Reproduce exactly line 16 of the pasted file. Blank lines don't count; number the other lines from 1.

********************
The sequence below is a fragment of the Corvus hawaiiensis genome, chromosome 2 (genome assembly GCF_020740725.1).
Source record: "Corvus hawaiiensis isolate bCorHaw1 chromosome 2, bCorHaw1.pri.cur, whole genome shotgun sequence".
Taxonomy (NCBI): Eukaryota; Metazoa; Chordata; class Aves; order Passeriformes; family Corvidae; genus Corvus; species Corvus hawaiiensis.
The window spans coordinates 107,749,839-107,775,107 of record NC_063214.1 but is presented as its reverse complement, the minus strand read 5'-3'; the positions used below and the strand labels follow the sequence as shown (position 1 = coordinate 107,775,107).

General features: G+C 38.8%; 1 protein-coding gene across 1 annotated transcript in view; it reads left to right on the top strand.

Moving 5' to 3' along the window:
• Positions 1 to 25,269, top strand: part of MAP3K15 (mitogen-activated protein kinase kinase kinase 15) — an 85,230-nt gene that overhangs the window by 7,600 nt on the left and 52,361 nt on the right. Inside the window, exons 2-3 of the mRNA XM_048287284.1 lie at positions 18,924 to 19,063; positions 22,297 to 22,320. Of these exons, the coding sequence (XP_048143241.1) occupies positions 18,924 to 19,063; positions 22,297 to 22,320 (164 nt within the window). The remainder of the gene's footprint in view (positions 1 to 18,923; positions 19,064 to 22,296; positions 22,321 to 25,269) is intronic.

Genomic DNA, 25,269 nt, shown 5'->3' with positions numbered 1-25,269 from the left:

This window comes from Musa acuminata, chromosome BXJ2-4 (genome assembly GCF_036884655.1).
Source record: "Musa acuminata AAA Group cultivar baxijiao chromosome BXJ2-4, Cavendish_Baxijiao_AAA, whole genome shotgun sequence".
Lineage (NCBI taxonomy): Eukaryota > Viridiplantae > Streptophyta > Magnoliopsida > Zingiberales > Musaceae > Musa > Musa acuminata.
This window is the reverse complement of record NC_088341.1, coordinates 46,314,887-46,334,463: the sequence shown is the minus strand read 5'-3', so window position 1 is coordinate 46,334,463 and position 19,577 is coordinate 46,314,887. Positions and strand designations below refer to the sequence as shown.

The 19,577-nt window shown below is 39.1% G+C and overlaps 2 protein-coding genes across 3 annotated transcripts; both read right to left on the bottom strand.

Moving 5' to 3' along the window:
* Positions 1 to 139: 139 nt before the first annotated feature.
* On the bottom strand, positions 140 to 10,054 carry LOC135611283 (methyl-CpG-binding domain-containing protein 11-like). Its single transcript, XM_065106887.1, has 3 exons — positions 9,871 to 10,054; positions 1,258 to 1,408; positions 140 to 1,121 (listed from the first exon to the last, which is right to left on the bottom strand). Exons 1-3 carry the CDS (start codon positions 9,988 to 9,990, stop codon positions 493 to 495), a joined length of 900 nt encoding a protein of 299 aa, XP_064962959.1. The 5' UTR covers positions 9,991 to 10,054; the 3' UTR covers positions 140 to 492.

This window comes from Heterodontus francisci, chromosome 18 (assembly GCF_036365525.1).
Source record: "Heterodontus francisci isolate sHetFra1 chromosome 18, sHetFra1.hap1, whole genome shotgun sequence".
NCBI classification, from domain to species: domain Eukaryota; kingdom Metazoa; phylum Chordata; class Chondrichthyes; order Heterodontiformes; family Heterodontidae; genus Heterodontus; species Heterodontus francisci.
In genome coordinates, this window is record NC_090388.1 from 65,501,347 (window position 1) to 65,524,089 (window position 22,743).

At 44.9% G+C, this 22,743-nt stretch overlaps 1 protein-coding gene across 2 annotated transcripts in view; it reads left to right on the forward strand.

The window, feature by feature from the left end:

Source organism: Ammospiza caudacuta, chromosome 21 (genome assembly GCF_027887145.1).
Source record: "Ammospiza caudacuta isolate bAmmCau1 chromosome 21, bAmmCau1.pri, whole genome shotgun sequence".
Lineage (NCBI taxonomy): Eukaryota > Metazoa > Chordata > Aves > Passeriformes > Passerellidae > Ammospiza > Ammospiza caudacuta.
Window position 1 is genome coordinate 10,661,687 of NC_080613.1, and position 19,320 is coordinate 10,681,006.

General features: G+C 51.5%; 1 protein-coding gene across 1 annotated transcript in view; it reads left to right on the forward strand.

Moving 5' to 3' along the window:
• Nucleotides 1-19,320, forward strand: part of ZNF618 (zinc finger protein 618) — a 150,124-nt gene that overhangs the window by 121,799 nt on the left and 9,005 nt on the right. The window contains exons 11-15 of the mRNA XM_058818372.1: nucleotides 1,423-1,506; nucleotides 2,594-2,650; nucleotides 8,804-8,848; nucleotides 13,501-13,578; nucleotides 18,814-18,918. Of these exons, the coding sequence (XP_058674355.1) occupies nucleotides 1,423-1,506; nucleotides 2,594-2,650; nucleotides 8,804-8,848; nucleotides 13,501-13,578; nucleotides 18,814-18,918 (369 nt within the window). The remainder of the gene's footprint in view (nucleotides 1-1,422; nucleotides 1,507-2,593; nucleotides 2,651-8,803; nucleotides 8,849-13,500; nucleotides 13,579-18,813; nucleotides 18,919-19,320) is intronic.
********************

* On the bottom strand, positions 140 to 10,054 carry LOC135611283 (methyl-CpG-binding domain-containing protein 11-like). Its single transcript, XM_065106887.1, has 3 exons — positions 9,871 to 10,054; positions 1,258 to 1,408; positions 140 to 1,121 (listed from the first exon to the last, which is right to left on the bottom strand). Exons 1-3 carry the CDS (start codon positions 9,988 to 9,990, stop codon positions 493 to 495), a joined length of 900 nt encoding a protein of 299 aa, XP_064962959.1. The 5' UTR covers positions 9,991 to 10,054; the 3' UTR covers positions 140 to 492.